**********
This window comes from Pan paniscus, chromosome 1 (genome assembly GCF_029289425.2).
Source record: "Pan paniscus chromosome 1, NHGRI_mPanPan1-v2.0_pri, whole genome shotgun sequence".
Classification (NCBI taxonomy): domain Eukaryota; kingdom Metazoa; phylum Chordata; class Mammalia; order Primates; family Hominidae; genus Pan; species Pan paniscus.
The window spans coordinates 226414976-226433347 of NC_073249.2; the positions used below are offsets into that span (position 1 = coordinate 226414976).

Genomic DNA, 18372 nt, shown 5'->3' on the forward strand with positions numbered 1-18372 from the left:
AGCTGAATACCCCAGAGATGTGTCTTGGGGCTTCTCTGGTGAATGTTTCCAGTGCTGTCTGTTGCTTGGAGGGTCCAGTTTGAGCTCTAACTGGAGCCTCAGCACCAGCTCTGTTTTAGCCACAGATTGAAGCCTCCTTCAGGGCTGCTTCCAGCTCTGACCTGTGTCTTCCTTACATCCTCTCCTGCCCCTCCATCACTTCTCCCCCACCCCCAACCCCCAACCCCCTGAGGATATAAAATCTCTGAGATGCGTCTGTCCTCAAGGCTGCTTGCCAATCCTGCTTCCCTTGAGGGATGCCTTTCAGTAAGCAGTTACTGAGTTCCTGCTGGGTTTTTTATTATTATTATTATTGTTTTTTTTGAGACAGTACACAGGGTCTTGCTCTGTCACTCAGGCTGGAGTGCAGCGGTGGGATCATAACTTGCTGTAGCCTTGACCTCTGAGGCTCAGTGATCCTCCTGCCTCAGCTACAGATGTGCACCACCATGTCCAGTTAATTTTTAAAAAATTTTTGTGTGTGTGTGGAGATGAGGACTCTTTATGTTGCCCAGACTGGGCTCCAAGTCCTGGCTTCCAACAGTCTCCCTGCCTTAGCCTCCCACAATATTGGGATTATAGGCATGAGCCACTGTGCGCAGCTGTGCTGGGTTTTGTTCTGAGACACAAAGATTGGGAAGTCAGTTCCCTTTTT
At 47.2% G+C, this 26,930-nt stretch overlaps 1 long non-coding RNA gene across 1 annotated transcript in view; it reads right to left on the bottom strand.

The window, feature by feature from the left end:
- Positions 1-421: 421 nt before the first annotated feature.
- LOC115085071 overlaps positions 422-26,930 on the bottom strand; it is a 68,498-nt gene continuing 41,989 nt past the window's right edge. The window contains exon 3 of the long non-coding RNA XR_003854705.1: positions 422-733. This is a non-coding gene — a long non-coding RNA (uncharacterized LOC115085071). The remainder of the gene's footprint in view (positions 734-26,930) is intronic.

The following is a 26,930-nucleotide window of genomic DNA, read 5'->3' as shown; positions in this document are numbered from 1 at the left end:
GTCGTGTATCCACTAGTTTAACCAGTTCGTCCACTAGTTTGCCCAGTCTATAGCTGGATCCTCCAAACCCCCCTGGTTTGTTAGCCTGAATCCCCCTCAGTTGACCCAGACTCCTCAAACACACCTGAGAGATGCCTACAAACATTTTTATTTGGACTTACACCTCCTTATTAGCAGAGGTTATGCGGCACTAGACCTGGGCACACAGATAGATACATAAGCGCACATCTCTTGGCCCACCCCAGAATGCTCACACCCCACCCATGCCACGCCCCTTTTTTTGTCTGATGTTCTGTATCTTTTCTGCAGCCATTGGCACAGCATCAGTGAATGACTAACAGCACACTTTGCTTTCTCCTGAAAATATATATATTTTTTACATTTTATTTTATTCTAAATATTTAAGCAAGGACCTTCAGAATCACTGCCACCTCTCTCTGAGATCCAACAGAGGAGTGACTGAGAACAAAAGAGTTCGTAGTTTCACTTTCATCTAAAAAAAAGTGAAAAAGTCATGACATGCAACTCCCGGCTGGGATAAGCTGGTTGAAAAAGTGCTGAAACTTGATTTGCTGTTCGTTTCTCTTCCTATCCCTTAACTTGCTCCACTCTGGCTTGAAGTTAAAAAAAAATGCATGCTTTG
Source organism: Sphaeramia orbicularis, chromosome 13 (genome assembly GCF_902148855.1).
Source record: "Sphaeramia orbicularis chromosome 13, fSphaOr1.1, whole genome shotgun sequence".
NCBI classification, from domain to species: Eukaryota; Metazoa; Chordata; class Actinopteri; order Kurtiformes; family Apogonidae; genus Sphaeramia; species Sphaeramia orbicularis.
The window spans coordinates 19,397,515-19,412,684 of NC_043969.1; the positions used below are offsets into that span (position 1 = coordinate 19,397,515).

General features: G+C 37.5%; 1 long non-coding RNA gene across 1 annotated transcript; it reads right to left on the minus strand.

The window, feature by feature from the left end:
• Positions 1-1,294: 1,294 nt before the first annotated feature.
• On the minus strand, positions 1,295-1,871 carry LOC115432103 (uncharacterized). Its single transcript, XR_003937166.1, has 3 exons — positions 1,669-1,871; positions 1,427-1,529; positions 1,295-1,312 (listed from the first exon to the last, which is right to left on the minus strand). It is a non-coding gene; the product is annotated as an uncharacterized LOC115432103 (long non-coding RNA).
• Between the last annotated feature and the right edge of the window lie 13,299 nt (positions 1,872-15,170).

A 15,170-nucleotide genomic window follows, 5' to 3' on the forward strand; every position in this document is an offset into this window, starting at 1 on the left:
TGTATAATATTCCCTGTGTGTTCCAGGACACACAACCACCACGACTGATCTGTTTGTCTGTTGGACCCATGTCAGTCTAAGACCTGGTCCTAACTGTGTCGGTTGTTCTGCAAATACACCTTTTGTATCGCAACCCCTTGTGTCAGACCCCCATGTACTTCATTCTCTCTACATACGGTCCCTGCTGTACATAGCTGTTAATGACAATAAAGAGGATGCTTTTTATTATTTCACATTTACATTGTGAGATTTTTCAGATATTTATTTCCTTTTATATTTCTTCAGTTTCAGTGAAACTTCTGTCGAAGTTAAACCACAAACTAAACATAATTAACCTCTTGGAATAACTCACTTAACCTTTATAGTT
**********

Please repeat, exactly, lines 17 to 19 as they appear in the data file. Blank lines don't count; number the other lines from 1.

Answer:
General features: G+C 37.5%; 1 long non-coding RNA gene across 1 annotated transcript; it reads right to left on the minus strand.

The window, feature by feature from the left end:
• Positions 1-1,294: 1,294 nt before the first annotated feature.